Zahara felt stuck between two worlds, not quite like the other Muslim girls from the mosque, and not quite like any of the American kids in the public school she attended. She thought about her Pakistani skin. Its slightly caramel color separated her from the masses of suburban white children that she went to school with. She felt like she was drifting in an in-between space, a sort of cultural limbo where she didn’t quite belong to any particular group or segment of society. Although she was both Pakistani and American, the dual sides of her identity were so contentious that they seemed to create a third space for her to exist in; a previously unoccupied and untouched no man’s land that floated like an island between the two cultures.

The next day in science class at Zahara’s middle school, Mrs. Cathy was explaining the lunar calendar, which is charted and followed religiously by Muslims all over the world: “Zahara, you’re moz-lum why don’t you tell us what it is?”

Dick, a boy who picked on Zahara often, spun around eagerly and drooled from chapped lips.

“What’s lunar calendar mean?” he demanded with a sneer.

“It means we live by the moon.”

“Like the man on the moon?”

“There is no man on the moon,” Zahara said, irritated.

“Well someone should send you out into space because my dad says your family is aliens.” His mouth sputtered open and shut, like a loose sphincter.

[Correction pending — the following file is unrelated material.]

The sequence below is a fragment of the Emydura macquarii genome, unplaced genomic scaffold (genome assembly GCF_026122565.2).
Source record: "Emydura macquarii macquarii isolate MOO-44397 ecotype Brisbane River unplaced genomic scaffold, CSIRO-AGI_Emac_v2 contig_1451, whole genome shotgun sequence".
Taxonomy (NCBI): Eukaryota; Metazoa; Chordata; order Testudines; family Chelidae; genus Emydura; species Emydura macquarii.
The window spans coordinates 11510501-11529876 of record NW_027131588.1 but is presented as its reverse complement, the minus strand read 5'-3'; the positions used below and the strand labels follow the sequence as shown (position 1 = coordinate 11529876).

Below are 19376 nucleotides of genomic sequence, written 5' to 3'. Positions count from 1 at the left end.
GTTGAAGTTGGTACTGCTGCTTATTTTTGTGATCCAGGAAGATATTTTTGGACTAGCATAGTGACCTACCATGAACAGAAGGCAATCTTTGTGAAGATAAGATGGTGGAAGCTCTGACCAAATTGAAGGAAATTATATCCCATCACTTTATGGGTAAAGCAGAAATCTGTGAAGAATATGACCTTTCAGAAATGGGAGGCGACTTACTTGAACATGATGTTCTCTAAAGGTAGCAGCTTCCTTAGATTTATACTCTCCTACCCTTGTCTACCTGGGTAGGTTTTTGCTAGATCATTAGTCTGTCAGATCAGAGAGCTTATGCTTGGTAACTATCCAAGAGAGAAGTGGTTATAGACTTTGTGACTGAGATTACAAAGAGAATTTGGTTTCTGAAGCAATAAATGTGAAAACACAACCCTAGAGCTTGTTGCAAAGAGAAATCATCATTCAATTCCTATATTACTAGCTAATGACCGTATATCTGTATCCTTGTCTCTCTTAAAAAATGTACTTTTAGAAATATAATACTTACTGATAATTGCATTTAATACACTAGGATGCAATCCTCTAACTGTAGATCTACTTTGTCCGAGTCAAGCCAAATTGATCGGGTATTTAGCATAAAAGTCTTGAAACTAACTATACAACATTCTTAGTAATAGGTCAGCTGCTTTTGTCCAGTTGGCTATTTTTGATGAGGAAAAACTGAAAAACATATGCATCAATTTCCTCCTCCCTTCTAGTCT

After class the little Sikh boy walked up to Zahara and said, “You should ignore that kid. He’s stupid.”

“Ok. What’s your name?” she asked.

“Vikram. What’s yours?”


They stood together, silent for a while, as she searched her mind for what to say.

“I just got my period,” she said.

“What is that?”

“I’m not sure,” Zahara said, slightly embarrassed. She held her abdomen as she felt a slight cramp in her stomach.

“Ok. Hope you feel better,” Vikram said, and walked away from her, joining the rest of the children as they walked outside towards the school buses.

The next day, Zahara was walking just outside of the school when she saw Vikram being picked on by Dick and a group of boys in the yard. They were all jumping around him in a circle, passing his turban around like a hot potato. She felt sorry for Vikram. The little Sikh boy was the most visibly ‘other’ kid in the school, and she could understand how it felt to be considered different.

“Stop it!” Zahara shouted.